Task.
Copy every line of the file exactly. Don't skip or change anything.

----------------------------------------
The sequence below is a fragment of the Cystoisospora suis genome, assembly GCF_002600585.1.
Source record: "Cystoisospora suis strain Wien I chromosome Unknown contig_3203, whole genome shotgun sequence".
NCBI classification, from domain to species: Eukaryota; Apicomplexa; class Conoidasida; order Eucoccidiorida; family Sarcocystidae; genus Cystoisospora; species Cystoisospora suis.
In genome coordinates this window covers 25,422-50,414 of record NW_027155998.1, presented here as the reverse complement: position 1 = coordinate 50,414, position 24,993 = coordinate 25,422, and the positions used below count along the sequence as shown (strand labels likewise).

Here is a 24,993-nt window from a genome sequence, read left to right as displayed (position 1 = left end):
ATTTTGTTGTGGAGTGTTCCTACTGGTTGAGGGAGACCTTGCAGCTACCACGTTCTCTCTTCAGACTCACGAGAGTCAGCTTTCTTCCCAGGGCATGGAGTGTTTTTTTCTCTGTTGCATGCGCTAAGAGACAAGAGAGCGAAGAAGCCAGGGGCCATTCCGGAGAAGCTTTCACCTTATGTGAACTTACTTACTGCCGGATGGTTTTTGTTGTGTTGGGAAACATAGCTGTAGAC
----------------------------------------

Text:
The sequence below is a fragment of the Cystoisospora suis genome, assembly GCF_002600585.1.
Source record: "Cystoisospora suis strain Wien I chromosome Unknown contig_3203, whole genome shotgun sequence".
NCBI classification, from domain to species: Eukaryota; Apicomplexa; class Conoidasida; order Eucoccidiorida; family Sarcocystidae; genus Cystoisospora; species Cystoisospora suis.
In genome coordinates this window covers 25,422-50,414 of record NW_027155998.1, presented here as the reverse complement: position 1 = coordinate 50,414, position 24,993 = coordinate 25,422, and the positions used below count along the sequence as shown (strand labels likewise).

Here is a 24,993-nt window from a genome sequence, read left to right as displayed (position 1 = left end):
ATTTTGTTGTGGAGTGTTCCTACTGGTTGAGGGAGACCTTGCAGCTACCACGTTCTCTCTTCAGACTCACGAGAGTCAGCTTTCTTCCCAGGGCATGGAGTGTTTTTTTCTCTGTTGCATGCGCTAAGAGACAAGAGAGCGAAGAAGCCAGGGGCCATTCCGGAGAAGCTTTCACCTTATGTGAACTTACTTACTGCCGGATGGTTTTTGTTGTGTTGGGAAACATAGCTGTAGAC